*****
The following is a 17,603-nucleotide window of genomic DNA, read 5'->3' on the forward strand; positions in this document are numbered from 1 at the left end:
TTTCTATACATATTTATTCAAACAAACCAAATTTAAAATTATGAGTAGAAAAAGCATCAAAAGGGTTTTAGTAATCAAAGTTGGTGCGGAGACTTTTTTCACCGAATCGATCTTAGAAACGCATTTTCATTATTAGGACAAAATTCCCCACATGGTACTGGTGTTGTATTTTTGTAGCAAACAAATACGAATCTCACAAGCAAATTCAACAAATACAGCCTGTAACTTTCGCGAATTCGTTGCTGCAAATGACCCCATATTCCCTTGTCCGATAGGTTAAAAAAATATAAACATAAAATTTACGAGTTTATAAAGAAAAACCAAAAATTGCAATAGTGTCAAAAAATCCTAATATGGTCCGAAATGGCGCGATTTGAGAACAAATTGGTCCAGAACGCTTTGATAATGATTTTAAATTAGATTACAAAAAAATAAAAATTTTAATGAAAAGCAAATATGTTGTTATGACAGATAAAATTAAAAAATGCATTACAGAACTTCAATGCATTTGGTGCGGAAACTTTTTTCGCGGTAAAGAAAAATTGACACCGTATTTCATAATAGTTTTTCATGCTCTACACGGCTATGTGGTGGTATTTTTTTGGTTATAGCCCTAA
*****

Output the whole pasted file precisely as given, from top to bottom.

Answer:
The following is a 17,603-nucleotide window of genomic DNA, read 5'->3' on the forward strand; positions in this document are numbered from 1 at the left end:
TTTCTATACATATTTATTCAAACAAACCAAATTTAAAATTATGAGTAGAAAAAGCATCAAAAGGGTTTTAGTAATCAAAGTTGGTGCGGAGACTTTTTTCACCGAATCGATCTTAGAAACGCATTTTCATTATTAGGACAAAATTCCCCACATGGTACTGGTGTTGTATTTTTGTAGCAAACAAATACGAATCTCACAAGCAAATTCAACAAATACAGCCTGTAACTTTCGCGAATTCGTTGCTGCAAATGACCCCATATTCCCTTGTCCGATAGGTTAAAAAAATATAAACATAAAATTTACGAGTTTATAAAGAAAAACCAAAAATTGCAATAGTGTCAAAAAATCCTAATATGGTCCGAAATGGCGCGATTTGAGAACAAATTGGTCCAGAACGCTTTGATAATGATTTTAAATTAGATTACAAAAAAATAAAAATTTTAATGAAAAGCAAATATGTTGTTATGACAGATAAAATTAAAAAATGCATTACAGAACTTCAATGCATTTGGTGCGGAAACTTTTTTCGCGGTAAAGAAAAATTGACACCGTATTTCATAATAGTTTTTCATGCTCTACACGGCTATGTGGTGGTATTTTTTTGGTTATAGCCCTAA